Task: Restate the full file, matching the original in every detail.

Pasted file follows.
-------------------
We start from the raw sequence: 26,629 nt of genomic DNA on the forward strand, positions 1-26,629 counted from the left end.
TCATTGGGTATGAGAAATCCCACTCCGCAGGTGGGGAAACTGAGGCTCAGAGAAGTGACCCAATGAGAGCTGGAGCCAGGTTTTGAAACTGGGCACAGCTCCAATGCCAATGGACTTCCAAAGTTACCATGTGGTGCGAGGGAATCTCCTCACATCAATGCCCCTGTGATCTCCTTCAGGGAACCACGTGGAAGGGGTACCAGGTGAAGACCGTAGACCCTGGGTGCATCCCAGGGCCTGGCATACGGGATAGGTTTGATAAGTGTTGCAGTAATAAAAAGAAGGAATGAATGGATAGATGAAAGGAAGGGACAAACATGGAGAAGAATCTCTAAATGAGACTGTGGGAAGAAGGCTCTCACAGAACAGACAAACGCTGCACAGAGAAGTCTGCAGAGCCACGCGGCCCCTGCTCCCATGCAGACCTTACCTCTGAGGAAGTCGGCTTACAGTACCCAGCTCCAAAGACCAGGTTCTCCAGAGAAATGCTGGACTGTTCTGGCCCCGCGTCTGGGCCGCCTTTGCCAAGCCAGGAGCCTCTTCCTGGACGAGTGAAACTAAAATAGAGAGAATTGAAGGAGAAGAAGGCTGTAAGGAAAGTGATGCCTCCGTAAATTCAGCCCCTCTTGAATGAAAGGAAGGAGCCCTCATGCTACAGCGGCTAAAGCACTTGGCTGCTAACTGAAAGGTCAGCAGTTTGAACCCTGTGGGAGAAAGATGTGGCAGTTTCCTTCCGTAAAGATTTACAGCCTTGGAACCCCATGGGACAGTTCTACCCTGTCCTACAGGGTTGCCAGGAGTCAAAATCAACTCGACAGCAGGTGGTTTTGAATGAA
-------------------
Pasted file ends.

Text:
We start from the raw sequence: 26,629 nt of genomic DNA on the forward strand, positions 1-26,629 counted from the left end.
TCATTGGGTATGAGAAATCCCACTCCGCAGGTGGGGAAACTGAGGCTCAGAGAAGTGACCCAATGAGAGCTGGAGCCAGGTTTTGAAACTGGGCACAGCTCCAATGCCAATGGACTTCCAAAGTTACCATGTGGTGCGAGGGAATCTCCTCACATCAATGCCCCTGTGATCTCCTTCAGGGAACCACGTGGAAGGGGTACCAGGTGAAGACCGTAGACCCTGGGTGCATCCCAGGGCCTGGCATACGGGATAGGTTTGATAAGTGTTGCAGTAATAAAAAGAAGGAATGAATGGATAGATGAAAGGAAGGGACAAACATGGAGAAGAATCTCTAAATGAGACTGTGGGAAGAAGGCTCTCACAGAACAGACAAACGCTGCACAGAGAAGTCTGCAGAGCCACGCGGCCCCTGCTCCCATGCAGACCTTACCTCTGAGGAAGTCGGCTTACAGTACCCAGCTCCAAAGACCAGGTTCTCCAGAGAAATGCTGGACTGTTCTGGCCCCGCGTCTGGGCCGCCTTTGCCAAGCCAGGAGCCTCTTCCTGGACGAGTGAAACTAAAATAGAGAGAATTGAAGGAGAAGAAGGCTGTAAGGAAAGTGATGCCTCCGTAAATTCAGCCCCTCTTGAATGAAAGGAAGGAGCCCTCATGCTACAGCGGCTAAAGCACTTGGCTGCTAACTGAAAGGTCAGCAGTTTGAACCCTGTGGGAGAAAGATGTGGCAGTTTCCTTCCGTAAAGATTTACAGCCTTGGAACCCCATGGGACAGTTCTACCCTGTCCTACAGGGTTGCCAGGAGTCAAAATCAACTCGACAGCAGGTGGTTTTGAATGAA